As some of you may be aware the Queensland state government recently released their consultation draft of their strategy for VET entitled Advancing Skills for the Future, so I thought that I might have a bit of a look at what it says and the effect this might have on VET in Queensland.  I will however caveat all this by saying that as we are due for an election in Queensland in the next 12 months, the strategy whether it is good or bad, may never move forward, but hey that is the nature of the sector we work in.

Firstly there is the obligatory simple statistics in the introduction, 1430 providers (both public and private), $810 million and change in funding spread across 600 or so PQS providers, again both public and non-public) and in addition 14,000 government-funded students in 2015-16 over 2014-15.  Make no mistakes VET is big business and touches the lives of a massive number of Queenslanders every year, with more than 270,000 funded students alone in 2015-16.  These types of high level statistics tell us very little about how the sector is operating or which bits might need to change.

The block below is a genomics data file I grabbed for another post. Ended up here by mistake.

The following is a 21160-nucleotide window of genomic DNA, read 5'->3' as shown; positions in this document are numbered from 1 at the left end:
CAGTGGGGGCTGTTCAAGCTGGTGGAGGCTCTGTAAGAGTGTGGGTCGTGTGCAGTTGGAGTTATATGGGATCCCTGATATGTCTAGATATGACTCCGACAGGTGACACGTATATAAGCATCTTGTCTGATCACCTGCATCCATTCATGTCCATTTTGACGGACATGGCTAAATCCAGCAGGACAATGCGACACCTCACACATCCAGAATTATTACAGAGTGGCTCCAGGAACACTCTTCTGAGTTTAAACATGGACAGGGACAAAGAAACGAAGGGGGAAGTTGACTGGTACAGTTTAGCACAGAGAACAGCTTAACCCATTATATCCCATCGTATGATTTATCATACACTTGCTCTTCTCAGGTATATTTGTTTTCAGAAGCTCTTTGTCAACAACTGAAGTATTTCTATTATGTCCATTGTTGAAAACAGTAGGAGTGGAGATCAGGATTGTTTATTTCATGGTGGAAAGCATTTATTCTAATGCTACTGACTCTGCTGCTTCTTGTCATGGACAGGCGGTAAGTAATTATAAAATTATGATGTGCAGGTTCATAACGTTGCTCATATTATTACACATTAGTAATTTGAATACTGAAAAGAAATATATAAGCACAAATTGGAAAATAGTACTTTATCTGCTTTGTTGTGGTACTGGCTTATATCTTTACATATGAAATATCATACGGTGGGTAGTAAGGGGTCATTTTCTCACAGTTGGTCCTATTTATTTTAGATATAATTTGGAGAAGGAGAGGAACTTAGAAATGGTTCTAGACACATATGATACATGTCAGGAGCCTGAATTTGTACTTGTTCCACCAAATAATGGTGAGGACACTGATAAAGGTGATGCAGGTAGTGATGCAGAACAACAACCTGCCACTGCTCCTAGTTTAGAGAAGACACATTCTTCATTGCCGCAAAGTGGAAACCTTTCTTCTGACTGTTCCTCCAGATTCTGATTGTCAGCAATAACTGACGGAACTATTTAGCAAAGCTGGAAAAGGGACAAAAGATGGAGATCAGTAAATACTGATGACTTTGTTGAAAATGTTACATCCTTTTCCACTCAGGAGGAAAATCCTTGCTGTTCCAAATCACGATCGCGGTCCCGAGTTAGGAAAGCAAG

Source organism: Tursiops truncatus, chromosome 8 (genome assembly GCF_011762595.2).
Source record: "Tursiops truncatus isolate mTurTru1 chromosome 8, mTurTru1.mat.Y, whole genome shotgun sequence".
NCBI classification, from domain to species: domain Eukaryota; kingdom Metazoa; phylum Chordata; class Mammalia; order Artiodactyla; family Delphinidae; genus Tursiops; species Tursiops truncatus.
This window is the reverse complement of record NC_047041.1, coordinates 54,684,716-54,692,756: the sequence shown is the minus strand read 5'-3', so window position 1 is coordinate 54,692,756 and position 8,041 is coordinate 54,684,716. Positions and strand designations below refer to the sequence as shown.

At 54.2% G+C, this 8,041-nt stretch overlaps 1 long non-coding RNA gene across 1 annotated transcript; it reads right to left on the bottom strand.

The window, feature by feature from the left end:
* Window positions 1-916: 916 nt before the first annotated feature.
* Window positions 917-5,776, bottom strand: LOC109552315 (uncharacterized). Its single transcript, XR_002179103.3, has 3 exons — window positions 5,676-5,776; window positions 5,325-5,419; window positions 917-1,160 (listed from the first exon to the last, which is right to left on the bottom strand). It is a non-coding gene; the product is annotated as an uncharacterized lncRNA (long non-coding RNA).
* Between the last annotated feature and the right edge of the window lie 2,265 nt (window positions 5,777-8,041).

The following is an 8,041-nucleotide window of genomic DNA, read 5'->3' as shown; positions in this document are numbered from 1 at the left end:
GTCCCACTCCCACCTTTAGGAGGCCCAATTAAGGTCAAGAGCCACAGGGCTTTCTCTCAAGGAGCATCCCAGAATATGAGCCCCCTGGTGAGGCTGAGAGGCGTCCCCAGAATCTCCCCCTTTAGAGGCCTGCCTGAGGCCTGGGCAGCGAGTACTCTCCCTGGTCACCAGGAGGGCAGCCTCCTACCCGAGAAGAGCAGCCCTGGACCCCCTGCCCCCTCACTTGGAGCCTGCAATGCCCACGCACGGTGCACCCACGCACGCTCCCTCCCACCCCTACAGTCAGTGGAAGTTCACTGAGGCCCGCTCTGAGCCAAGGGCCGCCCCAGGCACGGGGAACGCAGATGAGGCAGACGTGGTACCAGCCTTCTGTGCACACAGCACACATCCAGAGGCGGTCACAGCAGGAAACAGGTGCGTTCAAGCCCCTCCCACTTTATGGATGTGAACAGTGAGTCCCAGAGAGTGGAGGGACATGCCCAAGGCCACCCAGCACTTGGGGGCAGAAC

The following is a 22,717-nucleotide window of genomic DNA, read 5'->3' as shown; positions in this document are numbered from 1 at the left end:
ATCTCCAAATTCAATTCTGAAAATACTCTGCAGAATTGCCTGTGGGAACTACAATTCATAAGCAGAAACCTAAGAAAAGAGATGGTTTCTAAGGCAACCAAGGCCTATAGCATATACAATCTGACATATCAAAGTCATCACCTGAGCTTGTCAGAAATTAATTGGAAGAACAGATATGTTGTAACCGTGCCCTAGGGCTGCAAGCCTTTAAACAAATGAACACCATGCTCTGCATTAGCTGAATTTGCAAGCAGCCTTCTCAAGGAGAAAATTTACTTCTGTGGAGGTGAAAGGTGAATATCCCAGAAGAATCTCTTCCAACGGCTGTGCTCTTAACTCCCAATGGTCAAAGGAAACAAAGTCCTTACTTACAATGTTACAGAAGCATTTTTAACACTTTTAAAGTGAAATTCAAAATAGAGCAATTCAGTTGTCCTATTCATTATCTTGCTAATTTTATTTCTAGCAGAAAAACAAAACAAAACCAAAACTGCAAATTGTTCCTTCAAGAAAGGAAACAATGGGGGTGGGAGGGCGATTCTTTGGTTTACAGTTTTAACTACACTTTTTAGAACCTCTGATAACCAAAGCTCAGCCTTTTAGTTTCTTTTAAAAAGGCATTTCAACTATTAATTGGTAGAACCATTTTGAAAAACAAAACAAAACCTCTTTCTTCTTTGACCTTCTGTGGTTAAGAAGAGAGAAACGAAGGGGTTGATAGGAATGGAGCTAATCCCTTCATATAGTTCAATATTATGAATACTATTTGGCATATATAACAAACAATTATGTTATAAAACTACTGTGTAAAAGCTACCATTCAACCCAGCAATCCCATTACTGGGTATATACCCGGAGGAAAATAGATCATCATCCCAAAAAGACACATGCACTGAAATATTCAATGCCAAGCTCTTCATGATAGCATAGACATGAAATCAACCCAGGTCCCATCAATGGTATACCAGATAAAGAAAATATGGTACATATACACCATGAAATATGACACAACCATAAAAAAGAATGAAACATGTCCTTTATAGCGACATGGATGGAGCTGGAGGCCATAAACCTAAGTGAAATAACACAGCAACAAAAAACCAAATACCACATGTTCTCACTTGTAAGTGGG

Next we come to the now absolutely obligatory statement about the future of work, STEM and advanced technology and automation in the workforce.  This is the world we live in now and let’s be honest any government or organisation that isn’t embracing this view of the world right now is going to be left behind.  We then have a piece about how the whole VET system works and who is responsible for what and then some more statistics about how well the Queensland VET sector is doing.  So far all pretty standard stuff and what you would expect.

Now however we get to the meat of the strategy with the governments vision for VET: In a changing world, all Queenslanders are able to access – at any stage in their lifetime and career – high
quality training that improves their life prospects and supports industry development and economic growth. There are also three key areas that the government see as being crucial to their ability to deliver this vision, which are;

  1. Industry and innovation
  2. A quality system, and
  3. Access and participation

The rest of the paper then looks at what the government intends to do in relation to these areas and what goals it wants to achieve.

Industry and innovation